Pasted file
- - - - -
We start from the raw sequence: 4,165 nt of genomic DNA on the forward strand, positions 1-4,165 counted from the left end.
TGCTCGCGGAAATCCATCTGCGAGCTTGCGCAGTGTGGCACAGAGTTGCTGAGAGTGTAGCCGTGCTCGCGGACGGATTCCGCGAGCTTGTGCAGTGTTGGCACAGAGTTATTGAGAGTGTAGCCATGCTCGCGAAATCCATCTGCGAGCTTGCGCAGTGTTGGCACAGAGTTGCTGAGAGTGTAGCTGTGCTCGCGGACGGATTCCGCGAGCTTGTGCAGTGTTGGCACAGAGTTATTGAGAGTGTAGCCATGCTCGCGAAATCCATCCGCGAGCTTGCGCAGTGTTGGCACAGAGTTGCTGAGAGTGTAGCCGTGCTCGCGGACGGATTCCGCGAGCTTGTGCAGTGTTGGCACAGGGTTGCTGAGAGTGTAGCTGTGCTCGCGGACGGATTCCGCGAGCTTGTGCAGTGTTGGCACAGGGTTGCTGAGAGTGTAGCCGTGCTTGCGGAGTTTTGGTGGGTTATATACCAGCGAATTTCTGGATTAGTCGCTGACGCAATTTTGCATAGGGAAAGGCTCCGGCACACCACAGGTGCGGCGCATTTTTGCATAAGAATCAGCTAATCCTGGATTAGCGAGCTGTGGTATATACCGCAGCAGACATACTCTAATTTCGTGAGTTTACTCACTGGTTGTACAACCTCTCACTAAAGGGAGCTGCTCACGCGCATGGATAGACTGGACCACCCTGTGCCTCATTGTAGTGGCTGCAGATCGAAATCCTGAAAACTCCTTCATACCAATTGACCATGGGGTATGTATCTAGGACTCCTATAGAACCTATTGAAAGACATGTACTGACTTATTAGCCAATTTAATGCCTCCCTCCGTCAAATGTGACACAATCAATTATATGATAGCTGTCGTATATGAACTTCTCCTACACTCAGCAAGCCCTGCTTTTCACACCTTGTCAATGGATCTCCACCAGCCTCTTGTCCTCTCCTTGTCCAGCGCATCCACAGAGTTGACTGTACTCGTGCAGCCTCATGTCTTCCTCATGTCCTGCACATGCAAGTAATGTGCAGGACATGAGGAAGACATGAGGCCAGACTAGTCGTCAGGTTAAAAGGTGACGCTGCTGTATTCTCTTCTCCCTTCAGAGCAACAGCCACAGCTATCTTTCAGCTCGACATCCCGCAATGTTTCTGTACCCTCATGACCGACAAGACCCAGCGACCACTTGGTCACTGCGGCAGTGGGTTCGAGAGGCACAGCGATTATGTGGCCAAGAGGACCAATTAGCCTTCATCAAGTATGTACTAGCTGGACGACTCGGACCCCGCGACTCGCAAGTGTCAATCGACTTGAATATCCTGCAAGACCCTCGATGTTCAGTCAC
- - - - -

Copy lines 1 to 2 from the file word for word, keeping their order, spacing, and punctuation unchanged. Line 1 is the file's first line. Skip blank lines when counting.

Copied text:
We start from the raw sequence: 4,165 nt of genomic DNA on the forward strand, positions 1-4,165 counted from the left end.
TGCTCGCGGAAATCCATCTGCGAGCTTGCGCAGTGTGGCACAGAGTTGCTGAGAGTGTAGCCGTGCTCGCGGACGGATTCCGCGAGCTTGTGCAGTGTTGGCACAGAGTTATTGAGAGTGTAGCCATGCTCGCGAAATCCATCTGCGAGCTTGCGCAGTGTTGGCACAGAGTTGCTGAGAGTGTAGCTGTGCTCGCGGACGGATTCCGCGAGCTTGTGCAGTGTTGGCACAGAGTTATTGAGAGTGTAGCCATGCTCGCGAAATCCATCCGCGAGCTTGCGCAGTGTTGGCACAGAGTTGCTGAGAGTGTAGCCGTGCTCGCGGACGGATTCCGCGAGCTTGTGCAGTGTTGGCACAGGGTTGCTGAGAGTGTAGCTGTGCTCGCGGACGGATTCCGCGAGCTTGTGCAGTGTTGGCACAGGGTTGCTGAGAGTGTAGCCGTGCTTGCGGAGTTTTGGTGGGTTATATACCAGCGAATTTCTGGATTAGTCGCTGACGCAATTTTGCATAGGGAAAGGCTCCGGCACACCACAGGTGCGGCGCATTTTTGCATAAGAATCAGCTAATCCTGGATTAGCGAGCTGTGGTATATACCGCAGCAGACATACTCTAATTTCGTGAGTTTACTCACTGGTTGTACAACCTCTCACTAAAGGGAGCTGCTCACGCGCATGGATAGACTGGACCACCCTGTGCCTCATTGTAGTGGCTGCAGATCGAAATCCTGAAAACTCCTTCATACCAATTGACCATGGGGTATGTATCTAGGACTCCTATAGAACCTATTGAAAGACATGTACTGACTTATTAGCCAATTTAATGCCTCCCTCCGTCAAATGTGACACAATCAATTATATGATAGCTGTCGTATATGAACTTCTCCTACACTCAGCAAGCCCTGCTTTTCACACCTTGTCAATGGATCTCCACCAGCCTCTTGTCCTCTCCTTGTCCAGCGCATCCACAGAGTTGACTGTACTCGTGCAGCCTCATGTCTTCCTCATGTCCTGCACATGCAAGTAATGTGCAGGACATGAGGAAGACATGAGGCCAGACTAGTCGTCAGGTTAAAAGGTGACGCTGCTGTATTCTCTTCTCCCTTCAGAGCAACAGCCACAGCTATCTTTCAGCTCGACATCCCGCAATGTTTCTGTACCCTCATGACCGACAAGACCCAGCGACCACTTGGTCACTGCGGCAGTGGGTTCGAGAGGCACAGCGATTATGTGGCCAAGAGGACCAATTAGCCTTCATCAAGTATGTACTAGCTGGACGACTCGGACCCCGCGACTCGCAAGTGTCAATCGACTTGAATATCCTGCAAGACCCTCGATGTTCAGTCAC